Projected Landscapes

Projected Landscapes Opening Reception and Genius Loci Lecture Photos
Genius Loci, Lights Out
Gina Cestaro moderator, David Webber and Courtney Egan artists, and Amy Bowman Gallery Director at Genius Loci
Visiting artists and UWF art faculty at Projected Landscapes opening reception

Projected Landscapes

Opening Reception Thursday September 3, 2009
Genius Loci Lecture 4-5pm

projected landscapes newsletter image

Statement from the Curator:

            The 2009-2010 season presents a series of exhibitions featuring the visual and conceptual interplay between sets of two artists.  For each exhibition, the coupled artists were chosen for their differing motivations and varying use of materials.  These differences are to act as complimentary forces, which work to create a stimulating discourse between the artists and viewers within the transitory space of the gallery.  The artists are encouraged to converse before, during and after the installation of their work in the gallery.  This continuing dialogue, facilitated by the gallery space, is intended to form an active platform upon which dynamic and engaging explorations of contemporary art can develop.


Projected Landscapes: A Collaborative Exhibition

            The technological boom of the 21st century has transformed social and aesthetic environments.   As a result, artists today are re-addressing and redefining “landscape” much like their 19th century counterparts who explored, through the traditional genre of landscape painting, man’s relationship to nature in the wake of the Industrial Revolution.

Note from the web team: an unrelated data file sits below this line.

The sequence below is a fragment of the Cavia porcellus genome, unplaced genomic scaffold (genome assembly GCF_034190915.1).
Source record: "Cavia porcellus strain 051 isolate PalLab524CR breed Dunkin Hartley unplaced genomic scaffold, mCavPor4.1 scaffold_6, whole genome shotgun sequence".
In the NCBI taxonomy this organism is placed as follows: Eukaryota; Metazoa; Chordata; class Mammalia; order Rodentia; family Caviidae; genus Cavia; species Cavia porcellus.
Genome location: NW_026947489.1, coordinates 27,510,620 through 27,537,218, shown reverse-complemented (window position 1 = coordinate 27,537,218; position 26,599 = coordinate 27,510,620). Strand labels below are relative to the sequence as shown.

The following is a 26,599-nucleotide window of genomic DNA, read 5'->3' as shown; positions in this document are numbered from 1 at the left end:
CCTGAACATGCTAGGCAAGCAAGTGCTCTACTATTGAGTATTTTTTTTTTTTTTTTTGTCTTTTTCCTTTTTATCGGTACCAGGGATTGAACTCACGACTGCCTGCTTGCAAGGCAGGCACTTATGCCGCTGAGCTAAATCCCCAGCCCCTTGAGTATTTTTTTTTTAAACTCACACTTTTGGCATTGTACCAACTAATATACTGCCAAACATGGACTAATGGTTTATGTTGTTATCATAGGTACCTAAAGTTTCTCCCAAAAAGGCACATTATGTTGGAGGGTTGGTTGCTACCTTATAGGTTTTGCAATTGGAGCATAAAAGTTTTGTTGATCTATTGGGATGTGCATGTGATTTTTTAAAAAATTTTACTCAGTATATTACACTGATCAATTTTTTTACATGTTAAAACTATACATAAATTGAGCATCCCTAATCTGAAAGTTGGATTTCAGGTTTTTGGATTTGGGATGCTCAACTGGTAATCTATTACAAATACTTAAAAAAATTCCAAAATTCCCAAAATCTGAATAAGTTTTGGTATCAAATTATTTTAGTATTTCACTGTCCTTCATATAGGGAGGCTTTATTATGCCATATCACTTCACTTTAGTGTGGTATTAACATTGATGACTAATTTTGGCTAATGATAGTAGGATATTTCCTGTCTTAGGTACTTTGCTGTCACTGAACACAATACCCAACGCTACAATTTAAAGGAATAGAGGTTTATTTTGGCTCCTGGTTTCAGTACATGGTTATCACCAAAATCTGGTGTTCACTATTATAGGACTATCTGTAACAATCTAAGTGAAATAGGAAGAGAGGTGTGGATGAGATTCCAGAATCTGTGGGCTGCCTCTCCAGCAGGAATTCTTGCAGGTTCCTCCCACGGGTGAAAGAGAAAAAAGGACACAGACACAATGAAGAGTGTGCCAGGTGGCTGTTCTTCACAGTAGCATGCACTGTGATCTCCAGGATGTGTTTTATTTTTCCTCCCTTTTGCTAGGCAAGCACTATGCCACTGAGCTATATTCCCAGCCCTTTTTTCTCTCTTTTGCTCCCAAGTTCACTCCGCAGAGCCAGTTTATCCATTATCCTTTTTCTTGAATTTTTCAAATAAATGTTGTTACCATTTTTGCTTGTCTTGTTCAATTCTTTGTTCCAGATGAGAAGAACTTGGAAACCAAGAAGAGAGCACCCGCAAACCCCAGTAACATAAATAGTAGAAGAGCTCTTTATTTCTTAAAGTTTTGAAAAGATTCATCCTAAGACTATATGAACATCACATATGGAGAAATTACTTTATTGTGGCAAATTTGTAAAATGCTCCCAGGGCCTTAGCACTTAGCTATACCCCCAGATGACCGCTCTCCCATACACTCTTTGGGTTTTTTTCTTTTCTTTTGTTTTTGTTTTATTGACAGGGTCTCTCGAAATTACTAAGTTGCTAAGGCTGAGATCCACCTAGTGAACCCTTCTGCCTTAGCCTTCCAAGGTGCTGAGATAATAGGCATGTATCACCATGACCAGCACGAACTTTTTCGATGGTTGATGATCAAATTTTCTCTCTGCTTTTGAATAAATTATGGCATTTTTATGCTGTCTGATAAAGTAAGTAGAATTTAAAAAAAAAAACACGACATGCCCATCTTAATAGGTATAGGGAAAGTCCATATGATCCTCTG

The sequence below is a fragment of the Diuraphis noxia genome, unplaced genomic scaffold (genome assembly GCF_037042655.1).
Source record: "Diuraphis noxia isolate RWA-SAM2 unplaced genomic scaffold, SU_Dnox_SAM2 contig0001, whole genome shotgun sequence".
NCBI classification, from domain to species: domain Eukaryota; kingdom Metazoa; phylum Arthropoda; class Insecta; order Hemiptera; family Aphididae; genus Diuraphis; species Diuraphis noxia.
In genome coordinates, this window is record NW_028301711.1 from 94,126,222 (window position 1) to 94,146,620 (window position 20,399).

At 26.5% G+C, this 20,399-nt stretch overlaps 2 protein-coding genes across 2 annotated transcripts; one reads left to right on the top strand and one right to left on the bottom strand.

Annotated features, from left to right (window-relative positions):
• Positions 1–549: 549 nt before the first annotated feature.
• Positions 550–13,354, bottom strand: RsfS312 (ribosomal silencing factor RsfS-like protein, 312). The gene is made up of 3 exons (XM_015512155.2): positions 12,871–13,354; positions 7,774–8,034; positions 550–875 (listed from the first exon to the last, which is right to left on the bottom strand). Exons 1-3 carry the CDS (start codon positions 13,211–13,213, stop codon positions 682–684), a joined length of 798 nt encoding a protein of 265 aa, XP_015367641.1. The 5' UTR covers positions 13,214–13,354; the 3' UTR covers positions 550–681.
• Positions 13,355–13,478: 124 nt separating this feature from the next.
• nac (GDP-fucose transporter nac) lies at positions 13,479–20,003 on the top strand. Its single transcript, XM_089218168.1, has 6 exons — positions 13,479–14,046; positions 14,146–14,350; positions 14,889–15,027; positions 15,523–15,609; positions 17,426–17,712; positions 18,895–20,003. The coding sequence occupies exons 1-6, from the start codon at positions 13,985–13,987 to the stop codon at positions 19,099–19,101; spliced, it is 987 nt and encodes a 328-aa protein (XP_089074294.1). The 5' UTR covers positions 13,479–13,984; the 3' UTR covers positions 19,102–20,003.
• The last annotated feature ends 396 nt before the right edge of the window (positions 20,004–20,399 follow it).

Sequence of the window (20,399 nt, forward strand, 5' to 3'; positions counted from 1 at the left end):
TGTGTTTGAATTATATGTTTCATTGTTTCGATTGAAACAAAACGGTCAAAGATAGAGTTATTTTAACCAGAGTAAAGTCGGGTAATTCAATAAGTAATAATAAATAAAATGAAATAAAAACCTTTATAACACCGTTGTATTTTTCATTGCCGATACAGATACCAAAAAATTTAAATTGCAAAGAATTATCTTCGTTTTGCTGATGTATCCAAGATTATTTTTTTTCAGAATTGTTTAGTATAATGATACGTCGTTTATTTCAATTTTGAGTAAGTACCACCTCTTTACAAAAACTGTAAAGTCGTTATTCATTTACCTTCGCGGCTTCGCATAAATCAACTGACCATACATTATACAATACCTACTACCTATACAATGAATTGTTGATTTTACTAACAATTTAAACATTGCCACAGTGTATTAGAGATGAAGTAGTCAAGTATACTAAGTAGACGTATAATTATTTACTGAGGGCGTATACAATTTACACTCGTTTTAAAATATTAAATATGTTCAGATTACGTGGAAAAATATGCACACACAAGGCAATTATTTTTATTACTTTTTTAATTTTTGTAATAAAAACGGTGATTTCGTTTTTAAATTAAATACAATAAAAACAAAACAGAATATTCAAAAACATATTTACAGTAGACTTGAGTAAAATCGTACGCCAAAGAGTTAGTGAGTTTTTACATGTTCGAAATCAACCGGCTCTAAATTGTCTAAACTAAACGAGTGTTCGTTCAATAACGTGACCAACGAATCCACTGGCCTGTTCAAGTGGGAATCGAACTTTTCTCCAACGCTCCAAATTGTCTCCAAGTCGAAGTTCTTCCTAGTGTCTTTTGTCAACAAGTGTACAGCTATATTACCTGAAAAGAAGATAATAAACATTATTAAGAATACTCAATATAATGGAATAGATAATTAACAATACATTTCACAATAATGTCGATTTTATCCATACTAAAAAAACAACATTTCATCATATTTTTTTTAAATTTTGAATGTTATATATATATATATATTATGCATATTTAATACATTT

In Projected Landscapes, contemporary artists, Courtney Egan and David Webber, explore differing iterations of “landscape” through atmospheric digital projections and video installations.  For the artists, the idea of “landscape” is not one of escapism as it was for their 19th century predecessors, but of evaluation.  Egan's use of technology in her work supports an observational investigation of her personal environment in New Orleans, Louisiana.  Through digital media, she explores the collisions of human invention and organic processes.  Egan uses technology to visually slow time, capture and depict erosion, death and the inevitable transformation of landscape. 

Contrastingly, Webber turns inward and uses technology to map the shadowy terrain of memory and the subconscious.  He uses video as a means to visually record his recollections and then replay them as our subconscious replays memories in an effort to form and define the self.  Through these reflections, Webber’s work questions the accuracy of our memories and explores the way these fabrications and truths interact to form identity.